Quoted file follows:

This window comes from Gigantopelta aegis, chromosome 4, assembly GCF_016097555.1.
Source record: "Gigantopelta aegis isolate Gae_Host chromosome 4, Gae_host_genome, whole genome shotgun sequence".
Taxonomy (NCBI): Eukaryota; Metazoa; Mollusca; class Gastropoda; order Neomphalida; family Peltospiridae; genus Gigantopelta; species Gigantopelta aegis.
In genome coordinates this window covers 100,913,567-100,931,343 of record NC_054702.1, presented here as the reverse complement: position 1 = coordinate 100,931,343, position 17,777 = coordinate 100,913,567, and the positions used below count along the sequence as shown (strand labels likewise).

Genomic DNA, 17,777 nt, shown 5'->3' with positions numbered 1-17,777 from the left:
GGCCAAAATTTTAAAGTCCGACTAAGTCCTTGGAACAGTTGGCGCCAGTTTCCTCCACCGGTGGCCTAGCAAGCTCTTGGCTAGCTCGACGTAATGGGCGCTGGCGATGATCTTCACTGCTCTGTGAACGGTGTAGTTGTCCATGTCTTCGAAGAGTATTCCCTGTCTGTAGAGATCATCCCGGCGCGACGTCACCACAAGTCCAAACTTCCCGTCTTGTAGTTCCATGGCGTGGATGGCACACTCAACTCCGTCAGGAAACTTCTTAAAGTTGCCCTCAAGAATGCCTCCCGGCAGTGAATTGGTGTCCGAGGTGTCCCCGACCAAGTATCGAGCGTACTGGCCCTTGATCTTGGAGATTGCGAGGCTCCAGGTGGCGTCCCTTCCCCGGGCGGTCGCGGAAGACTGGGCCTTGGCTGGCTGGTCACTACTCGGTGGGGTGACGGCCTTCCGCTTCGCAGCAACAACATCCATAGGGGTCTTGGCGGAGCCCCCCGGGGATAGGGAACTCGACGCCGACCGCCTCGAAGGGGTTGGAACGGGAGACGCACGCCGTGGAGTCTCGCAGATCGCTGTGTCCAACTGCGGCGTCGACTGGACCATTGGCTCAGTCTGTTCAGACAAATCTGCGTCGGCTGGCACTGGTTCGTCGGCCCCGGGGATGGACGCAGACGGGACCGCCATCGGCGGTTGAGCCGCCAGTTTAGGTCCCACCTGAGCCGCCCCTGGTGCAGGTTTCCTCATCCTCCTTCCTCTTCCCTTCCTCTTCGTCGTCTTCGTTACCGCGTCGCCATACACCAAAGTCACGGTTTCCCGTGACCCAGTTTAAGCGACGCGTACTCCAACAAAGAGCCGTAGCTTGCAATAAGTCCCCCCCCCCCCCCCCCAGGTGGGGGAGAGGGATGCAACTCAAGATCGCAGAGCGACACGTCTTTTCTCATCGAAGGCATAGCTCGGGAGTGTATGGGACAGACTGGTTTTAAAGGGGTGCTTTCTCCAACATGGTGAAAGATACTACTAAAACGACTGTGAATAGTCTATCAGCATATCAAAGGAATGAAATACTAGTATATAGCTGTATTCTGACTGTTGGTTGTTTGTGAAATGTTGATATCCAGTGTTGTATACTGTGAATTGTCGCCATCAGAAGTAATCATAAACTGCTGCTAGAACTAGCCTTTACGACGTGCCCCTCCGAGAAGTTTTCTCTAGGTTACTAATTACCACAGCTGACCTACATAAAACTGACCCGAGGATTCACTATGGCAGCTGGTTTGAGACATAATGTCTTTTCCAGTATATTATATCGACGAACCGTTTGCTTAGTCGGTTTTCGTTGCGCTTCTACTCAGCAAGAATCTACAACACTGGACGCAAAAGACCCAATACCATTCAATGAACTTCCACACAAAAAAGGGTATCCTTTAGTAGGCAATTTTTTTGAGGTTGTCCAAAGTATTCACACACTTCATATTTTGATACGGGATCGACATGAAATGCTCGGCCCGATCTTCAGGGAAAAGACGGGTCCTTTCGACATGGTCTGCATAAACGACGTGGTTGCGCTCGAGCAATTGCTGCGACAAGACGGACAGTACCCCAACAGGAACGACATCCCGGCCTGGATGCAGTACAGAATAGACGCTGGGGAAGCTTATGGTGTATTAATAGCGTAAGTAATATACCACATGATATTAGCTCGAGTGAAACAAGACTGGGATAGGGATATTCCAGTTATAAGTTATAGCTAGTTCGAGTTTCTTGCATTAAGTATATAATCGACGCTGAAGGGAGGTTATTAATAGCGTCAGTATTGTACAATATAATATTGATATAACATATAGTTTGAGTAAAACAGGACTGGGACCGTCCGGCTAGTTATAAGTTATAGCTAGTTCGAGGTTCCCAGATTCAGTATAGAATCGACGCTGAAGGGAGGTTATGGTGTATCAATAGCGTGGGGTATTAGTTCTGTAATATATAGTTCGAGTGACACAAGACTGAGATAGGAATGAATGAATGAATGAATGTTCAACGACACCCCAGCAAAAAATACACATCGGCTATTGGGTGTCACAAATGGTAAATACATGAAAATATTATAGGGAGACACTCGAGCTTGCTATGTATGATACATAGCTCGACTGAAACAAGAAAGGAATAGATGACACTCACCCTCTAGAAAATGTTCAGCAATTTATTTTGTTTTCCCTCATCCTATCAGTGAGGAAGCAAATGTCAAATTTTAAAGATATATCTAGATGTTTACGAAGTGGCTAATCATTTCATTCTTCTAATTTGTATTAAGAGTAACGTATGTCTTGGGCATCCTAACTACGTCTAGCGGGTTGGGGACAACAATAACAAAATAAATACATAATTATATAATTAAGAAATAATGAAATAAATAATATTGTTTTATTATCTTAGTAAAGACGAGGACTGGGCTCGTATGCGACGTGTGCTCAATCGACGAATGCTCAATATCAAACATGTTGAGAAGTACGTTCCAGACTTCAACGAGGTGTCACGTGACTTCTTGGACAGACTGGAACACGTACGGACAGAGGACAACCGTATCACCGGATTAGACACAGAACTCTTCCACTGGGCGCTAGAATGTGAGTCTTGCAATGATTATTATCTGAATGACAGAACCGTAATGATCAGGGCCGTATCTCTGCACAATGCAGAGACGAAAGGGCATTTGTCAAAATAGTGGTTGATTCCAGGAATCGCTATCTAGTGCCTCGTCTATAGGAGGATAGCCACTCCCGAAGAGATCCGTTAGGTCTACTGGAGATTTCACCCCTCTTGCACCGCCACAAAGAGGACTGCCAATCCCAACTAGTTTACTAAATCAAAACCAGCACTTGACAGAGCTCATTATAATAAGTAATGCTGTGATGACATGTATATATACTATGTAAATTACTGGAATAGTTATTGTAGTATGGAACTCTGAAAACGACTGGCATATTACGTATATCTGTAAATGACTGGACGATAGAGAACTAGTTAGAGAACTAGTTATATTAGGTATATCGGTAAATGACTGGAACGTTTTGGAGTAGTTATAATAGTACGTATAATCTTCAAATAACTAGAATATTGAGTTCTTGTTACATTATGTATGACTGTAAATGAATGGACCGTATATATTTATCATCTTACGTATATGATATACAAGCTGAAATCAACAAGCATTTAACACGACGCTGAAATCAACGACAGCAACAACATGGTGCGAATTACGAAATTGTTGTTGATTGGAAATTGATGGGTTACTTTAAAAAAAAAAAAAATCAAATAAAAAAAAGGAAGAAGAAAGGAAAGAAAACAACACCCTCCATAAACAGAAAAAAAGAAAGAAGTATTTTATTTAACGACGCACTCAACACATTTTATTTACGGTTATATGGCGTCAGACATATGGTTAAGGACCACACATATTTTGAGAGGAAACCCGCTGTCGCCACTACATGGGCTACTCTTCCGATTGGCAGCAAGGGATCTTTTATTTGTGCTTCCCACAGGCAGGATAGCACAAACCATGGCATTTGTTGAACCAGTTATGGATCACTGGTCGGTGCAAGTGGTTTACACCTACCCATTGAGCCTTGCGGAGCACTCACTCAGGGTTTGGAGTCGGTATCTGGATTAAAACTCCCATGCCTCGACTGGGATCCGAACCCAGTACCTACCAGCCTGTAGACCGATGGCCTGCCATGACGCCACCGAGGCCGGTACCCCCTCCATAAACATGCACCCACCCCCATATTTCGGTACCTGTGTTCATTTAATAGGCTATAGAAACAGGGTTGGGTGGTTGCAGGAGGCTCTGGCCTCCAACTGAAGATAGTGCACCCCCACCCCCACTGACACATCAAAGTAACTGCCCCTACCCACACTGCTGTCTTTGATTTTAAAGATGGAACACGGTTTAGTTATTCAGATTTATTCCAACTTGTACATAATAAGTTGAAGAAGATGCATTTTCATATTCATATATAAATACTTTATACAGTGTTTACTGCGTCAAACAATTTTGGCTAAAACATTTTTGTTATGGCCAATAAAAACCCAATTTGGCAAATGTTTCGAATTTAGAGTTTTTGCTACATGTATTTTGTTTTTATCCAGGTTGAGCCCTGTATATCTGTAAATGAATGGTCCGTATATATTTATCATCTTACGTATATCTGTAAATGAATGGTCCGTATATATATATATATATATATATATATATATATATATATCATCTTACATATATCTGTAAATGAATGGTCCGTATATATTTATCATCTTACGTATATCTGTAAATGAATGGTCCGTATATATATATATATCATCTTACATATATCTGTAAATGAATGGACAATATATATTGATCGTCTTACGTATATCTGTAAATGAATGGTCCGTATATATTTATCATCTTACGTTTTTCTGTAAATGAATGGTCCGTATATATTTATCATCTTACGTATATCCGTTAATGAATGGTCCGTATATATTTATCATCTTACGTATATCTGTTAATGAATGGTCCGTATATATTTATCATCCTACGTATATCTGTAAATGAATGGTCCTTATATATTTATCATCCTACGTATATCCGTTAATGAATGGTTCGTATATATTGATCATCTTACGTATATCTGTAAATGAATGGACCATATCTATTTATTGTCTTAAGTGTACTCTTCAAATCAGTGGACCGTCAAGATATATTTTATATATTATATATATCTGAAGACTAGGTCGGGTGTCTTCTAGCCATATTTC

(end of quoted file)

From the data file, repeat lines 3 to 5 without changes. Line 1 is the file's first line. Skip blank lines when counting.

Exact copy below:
Taxonomy (NCBI): Eukaryota; Metazoa; Mollusca; class Gastropoda; order Neomphalida; family Peltospiridae; genus Gigantopelta; species Gigantopelta aegis.
In genome coordinates this window covers 100,913,567-100,931,343 of record NC_054702.1, presented here as the reverse complement: position 1 = coordinate 100,931,343, position 17,777 = coordinate 100,913,567, and the positions used below count along the sequence as shown (strand labels likewise).

Genomic DNA, 17,777 nt, shown 5'->3' with positions numbered 1-17,777 from the left: